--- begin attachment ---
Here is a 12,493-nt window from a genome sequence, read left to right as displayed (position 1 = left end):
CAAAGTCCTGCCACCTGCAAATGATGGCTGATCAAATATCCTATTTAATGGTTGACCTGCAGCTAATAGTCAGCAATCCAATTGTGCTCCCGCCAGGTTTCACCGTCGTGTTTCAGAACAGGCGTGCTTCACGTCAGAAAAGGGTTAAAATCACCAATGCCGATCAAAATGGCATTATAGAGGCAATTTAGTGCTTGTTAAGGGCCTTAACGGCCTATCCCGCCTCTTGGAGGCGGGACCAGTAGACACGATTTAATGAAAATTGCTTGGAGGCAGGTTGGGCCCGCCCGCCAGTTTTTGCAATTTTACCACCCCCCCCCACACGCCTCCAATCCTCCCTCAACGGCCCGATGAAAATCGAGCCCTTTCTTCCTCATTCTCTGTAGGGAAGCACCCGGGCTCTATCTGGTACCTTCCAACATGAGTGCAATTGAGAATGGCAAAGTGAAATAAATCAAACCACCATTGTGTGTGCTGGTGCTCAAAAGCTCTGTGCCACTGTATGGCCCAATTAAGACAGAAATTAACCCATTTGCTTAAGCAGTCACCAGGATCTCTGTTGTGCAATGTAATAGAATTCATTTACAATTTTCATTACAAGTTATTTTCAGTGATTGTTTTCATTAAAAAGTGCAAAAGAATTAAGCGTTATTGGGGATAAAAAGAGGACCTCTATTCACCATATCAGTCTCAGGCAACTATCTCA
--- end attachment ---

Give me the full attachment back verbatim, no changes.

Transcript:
Here is a 12,493-nt window from a genome sequence, read left to right as displayed (position 1 = left end):
CAAAGTCCTGCCACCTGCAAATGATGGCTGATCAAATATCCTATTTAATGGTTGACCTGCAGCTAATAGTCAGCAATCCAATTGTGCTCCCGCCAGGTTTCACCGTCGTGTTTCAGAACAGGCGTGCTTCACGTCAGAAAAGGGTTAAAATCACCAATGCCGATCAAAATGGCATTATAGAGGCAATTTAGTGCTTGTTAAGGGCCTTAACGGCCTATCCCGCCTCTTGGAGGCGGGACCAGTAGACACGATTTAATGAAAATTGCTTGGAGGCAGGTTGGGCCCGCCCGCCAGTTTTTGCAATTTTACCACCCCCCCCCACACGCCTCCAATCCTCCCTCAACGGCCCGATGAAAATCGAGCCCTTTCTTCCTCATTCTCTGTAGGGAAGCACCCGGGCTCTATCTGGTACCTTCCAACATGAGTGCAATTGAGAATGGCAAAGTGAAATAAATCAAACCACCATTGTGTGTGCTGGTGCTCAAAAGCTCTGTGCCACTGTATGGCCCAATTAAGACAGAAATTAACCCATTTGCTTAAGCAGTCACCAGGATCTCTGTTGTGCAATGTAATAGAATTCATTTACAATTTTCATTACAAGTTATTTTCAGTGATTGTTTTCATTAAAAAGTGCAAAAGAATTAAGCGTTATTGGGGATAAAAAGAGGACCTCTATTCACCATATCAGTCTCAGGCAACTATCTCA